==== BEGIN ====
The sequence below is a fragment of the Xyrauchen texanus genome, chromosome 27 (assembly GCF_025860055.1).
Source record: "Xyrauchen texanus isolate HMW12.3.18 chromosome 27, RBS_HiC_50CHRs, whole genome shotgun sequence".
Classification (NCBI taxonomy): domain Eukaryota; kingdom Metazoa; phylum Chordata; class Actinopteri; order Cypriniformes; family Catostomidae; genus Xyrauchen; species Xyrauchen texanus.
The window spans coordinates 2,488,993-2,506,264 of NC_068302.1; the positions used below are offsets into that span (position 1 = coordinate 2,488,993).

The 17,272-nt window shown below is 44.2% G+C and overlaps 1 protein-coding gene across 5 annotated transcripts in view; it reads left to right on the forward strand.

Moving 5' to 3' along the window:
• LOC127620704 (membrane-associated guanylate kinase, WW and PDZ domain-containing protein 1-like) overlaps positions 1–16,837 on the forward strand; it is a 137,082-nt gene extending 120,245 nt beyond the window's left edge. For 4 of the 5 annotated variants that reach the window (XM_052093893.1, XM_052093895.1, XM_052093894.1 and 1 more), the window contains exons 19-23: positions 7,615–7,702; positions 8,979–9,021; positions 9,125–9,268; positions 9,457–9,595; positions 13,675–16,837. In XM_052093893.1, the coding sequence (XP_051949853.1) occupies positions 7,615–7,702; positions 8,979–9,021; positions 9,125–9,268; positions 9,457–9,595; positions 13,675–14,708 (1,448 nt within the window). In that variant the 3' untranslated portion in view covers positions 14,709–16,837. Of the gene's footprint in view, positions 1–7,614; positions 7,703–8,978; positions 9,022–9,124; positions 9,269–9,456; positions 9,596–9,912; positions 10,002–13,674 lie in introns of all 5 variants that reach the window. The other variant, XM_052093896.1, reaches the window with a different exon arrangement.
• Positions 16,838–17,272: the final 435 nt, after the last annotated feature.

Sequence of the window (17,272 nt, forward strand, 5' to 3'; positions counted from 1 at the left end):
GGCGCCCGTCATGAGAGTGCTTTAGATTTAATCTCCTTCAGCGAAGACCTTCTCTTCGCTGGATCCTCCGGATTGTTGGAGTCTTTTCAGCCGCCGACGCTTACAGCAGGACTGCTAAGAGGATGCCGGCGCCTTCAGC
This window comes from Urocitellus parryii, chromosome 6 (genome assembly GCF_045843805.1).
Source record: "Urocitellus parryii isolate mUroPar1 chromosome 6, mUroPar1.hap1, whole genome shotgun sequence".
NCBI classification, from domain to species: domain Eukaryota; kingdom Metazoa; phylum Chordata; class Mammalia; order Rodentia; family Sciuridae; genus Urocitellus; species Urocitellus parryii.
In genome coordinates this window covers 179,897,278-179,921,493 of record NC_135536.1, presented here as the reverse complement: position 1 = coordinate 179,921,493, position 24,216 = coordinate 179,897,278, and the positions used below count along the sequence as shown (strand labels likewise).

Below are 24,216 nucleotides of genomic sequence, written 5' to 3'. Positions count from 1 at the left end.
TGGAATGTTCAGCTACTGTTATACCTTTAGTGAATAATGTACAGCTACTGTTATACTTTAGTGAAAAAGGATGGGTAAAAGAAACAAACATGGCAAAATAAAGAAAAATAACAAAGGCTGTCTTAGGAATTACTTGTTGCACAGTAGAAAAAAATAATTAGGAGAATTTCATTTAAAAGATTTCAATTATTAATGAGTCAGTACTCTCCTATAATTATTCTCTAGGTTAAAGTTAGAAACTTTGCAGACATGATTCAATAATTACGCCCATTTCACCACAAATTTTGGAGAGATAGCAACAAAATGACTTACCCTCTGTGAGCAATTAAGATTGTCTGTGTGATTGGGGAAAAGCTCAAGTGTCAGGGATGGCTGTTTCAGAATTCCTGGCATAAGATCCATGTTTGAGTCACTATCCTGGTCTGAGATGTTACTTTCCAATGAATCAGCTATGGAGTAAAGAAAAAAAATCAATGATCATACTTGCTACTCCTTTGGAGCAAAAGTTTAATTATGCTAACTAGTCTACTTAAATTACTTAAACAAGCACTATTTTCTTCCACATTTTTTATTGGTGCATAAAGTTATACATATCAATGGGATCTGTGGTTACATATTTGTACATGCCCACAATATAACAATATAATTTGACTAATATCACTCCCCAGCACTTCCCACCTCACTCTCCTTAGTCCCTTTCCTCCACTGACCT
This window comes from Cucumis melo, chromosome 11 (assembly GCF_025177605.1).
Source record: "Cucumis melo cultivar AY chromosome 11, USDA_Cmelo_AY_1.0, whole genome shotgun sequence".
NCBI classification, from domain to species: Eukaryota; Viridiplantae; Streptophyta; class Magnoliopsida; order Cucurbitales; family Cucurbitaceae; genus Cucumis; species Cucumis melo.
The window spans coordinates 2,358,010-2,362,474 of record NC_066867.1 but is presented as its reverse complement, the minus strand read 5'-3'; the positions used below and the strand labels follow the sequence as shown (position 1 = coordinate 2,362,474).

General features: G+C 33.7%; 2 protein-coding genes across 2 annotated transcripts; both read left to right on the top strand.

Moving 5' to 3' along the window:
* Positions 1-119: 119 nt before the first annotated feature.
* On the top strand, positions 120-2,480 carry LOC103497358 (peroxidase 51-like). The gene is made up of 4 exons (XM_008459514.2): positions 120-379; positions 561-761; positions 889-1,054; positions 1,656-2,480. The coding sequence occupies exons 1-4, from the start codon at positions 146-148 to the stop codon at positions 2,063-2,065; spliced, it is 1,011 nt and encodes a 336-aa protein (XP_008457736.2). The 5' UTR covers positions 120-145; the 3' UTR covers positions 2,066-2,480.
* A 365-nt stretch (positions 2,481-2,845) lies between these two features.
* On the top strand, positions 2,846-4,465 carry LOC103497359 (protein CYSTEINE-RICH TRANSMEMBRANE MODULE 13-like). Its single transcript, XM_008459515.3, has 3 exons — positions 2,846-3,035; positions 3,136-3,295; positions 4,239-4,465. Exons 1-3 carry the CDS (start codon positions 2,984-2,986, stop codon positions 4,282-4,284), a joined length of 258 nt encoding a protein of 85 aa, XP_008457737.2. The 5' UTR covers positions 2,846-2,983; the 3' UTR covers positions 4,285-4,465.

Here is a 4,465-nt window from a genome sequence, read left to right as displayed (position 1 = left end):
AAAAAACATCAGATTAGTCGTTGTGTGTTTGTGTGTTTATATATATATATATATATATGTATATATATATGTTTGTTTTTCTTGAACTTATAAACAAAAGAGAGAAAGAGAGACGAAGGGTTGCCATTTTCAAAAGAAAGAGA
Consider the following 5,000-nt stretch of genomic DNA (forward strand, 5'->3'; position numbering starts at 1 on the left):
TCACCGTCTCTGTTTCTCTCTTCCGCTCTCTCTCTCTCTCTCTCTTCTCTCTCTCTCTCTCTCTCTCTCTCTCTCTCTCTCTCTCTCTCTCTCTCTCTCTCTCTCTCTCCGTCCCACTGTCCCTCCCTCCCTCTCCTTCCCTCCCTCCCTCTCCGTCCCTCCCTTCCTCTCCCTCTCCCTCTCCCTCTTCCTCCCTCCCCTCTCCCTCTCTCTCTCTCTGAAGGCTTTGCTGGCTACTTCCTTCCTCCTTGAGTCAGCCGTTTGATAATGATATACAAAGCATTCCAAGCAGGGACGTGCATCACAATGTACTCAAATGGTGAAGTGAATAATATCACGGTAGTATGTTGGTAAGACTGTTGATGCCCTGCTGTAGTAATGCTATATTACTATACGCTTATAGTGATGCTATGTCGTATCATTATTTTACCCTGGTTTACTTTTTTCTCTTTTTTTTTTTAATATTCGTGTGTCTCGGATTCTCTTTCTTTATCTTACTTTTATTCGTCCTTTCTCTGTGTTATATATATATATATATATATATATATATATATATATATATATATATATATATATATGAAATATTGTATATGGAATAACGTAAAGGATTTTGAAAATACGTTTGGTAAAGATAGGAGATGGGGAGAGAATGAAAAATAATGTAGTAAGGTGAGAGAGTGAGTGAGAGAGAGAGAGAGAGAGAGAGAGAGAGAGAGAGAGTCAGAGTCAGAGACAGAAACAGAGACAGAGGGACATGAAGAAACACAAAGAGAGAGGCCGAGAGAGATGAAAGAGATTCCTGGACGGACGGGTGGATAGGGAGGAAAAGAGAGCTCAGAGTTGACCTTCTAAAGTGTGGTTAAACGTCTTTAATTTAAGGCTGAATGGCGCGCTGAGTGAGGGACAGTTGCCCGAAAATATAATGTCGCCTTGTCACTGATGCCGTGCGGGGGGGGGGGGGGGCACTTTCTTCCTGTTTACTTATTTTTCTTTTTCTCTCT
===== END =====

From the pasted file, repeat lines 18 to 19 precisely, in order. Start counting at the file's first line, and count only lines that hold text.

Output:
Source record: "Cucumis melo cultivar AY chromosome 11, USDA_Cmelo_AY_1.0, whole genome shotgun sequence".
NCBI classification, from domain to species: Eukaryota; Viridiplantae; Streptophyta; class Magnoliopsida; order Cucurbitales; family Cucurbitaceae; genus Cucumis; species Cucumis melo.